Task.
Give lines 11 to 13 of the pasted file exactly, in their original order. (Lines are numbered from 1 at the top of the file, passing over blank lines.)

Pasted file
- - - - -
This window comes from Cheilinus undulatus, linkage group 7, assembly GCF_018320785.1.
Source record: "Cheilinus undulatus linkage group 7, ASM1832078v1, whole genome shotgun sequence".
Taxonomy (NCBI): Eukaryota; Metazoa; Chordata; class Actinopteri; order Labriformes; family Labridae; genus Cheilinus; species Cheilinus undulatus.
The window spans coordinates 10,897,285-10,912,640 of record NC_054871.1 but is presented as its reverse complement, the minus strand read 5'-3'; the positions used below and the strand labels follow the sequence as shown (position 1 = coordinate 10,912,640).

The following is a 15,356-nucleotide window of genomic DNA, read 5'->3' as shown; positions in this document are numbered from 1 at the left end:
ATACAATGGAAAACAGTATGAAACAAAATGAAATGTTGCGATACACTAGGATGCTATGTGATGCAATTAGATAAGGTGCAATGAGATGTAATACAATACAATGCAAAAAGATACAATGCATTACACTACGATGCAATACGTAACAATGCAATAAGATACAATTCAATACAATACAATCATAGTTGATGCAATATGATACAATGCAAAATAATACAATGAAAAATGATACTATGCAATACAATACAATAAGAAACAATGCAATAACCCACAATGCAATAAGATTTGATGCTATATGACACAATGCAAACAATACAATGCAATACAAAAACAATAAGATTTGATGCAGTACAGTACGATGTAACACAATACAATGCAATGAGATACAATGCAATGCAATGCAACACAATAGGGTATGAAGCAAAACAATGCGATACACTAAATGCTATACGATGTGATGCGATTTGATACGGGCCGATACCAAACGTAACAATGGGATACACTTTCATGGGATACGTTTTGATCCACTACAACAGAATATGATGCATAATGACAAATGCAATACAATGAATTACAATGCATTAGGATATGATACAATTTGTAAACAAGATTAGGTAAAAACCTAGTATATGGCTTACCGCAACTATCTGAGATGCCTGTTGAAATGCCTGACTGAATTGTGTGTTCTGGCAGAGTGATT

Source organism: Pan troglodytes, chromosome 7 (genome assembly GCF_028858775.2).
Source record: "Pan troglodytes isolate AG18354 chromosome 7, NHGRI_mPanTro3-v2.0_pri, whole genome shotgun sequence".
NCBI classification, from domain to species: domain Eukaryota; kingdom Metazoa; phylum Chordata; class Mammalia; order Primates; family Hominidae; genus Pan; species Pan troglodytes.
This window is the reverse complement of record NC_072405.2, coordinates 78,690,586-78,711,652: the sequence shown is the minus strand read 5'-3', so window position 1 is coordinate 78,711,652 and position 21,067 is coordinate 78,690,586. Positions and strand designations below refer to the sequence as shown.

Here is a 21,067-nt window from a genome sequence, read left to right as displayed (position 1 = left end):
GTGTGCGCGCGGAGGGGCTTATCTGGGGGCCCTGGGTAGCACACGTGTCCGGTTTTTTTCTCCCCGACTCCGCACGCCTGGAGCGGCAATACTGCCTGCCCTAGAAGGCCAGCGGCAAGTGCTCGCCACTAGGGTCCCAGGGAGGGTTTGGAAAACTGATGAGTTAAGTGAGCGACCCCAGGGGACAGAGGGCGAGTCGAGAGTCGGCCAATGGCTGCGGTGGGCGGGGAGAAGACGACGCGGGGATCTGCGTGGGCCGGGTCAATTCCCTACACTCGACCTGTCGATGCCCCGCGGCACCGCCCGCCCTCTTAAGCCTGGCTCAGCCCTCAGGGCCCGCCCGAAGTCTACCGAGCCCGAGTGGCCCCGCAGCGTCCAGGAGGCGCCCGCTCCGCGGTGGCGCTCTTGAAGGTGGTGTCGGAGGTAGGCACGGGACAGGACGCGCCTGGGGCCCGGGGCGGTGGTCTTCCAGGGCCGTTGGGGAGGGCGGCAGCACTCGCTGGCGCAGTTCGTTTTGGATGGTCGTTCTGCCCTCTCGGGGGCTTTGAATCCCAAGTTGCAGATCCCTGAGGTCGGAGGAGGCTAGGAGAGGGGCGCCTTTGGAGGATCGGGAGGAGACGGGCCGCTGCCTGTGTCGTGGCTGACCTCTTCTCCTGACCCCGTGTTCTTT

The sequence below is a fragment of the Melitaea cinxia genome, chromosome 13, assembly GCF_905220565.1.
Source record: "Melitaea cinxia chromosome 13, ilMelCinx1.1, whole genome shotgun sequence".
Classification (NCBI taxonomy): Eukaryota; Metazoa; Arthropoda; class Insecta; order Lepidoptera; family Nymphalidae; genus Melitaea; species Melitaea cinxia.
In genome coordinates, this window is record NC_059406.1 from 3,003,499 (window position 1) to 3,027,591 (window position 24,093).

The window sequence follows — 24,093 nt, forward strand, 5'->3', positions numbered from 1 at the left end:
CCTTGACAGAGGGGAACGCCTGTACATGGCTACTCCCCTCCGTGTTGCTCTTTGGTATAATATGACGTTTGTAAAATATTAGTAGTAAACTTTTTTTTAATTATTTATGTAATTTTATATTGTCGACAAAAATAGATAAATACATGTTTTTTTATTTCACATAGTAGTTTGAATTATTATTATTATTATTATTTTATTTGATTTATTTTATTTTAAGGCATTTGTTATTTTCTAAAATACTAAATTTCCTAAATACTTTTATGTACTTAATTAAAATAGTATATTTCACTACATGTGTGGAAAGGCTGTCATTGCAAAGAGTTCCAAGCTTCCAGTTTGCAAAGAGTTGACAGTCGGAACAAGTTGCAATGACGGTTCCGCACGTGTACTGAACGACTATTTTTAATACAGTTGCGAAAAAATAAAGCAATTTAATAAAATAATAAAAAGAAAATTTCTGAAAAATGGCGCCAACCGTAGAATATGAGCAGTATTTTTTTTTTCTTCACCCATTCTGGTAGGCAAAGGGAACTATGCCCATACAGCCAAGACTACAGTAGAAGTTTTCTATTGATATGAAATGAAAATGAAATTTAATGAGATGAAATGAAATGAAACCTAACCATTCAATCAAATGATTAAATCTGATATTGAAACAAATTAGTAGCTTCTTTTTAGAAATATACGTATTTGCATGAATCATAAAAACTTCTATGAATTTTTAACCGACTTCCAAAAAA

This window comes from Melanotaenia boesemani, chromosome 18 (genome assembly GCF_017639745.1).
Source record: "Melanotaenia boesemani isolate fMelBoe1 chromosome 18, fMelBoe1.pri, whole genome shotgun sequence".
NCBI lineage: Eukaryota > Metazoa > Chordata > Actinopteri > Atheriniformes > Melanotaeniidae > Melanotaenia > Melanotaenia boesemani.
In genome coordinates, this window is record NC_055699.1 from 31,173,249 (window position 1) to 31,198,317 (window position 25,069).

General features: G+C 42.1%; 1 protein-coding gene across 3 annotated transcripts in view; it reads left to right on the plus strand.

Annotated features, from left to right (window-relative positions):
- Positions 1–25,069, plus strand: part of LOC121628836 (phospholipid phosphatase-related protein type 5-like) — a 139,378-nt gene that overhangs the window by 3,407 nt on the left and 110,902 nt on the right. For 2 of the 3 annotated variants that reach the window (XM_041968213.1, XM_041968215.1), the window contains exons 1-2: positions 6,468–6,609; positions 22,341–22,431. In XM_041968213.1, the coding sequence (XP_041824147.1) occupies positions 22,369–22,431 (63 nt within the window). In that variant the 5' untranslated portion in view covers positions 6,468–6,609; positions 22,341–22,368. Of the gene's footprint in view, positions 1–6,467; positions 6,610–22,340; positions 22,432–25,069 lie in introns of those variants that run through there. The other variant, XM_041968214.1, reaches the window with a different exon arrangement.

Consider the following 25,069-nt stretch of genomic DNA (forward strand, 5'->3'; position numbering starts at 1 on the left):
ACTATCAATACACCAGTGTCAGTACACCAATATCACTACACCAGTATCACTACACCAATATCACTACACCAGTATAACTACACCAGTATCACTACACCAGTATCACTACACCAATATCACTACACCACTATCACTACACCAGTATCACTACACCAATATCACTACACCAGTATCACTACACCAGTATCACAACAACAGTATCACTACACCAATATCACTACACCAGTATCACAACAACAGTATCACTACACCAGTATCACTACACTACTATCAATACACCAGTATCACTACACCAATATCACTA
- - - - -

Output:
Here is a 21,067-nt window from a genome sequence, read left to right as displayed (position 1 = left end):
GTGTGCGCGCGGAGGGGCTTATCTGGGGGCCCTGGGTAGCACACGTGTCCGGTTTTTTTCTCCCCGACTCCGCACGCCTGGAGCGGCAATACTGCCTGCCCTAGAAGGCCAGCGGCAAGTGCTCGCCACTAGGGTCCCAGGGAGGGTTTGGAAAACTGATGAGTTAAGTGAGCGACCCCAGGGGACAGAGGGCGAGTCGAGAGTCGGCCAATGGCTGCGGTGGGCGGGGAGAAGACGACGCGGGGATCTGCGTGGGCCGGGTCAATTCCCTACACTCGACCTGTCGATGCCCCGCGGCACCGCCCGCCCTCTTAAGCCTGGCTCAGCCCTCAGGGCCCGCCCGAAGTCTACCGAGCCCGAGTGGCCCCGCAGCGTCCAGGAGGCGCCCGCTCCGCGGTGGCGCTCTTGAAGGTGGTGTCGGAGGTAGGCACGGGACAGGACGCGCCTGGGGCCCGGGGCGGTGGTCTTCCAGGGCCGTTGGGGAGGGCGGCAGCACTCGCTGGCGCAGTTCGTTTTGGATGGTCGTTCTGCCCTCTCGGGGGCTTTGAATCCCAAGTTGCAGATCCCTGAGGTCGGAGGAGGCTAGGAGAGGGGCGCCTTTGGAGGATCGGGAGGAGACGGGCCGCTGCCTGTGTCGTGGCTGACCTCTTCTCCTGACCCCGTGTTCTTT

The sequence below is a fragment of the Melitaea cinxia genome, chromosome 13, assembly GCF_905220565.1.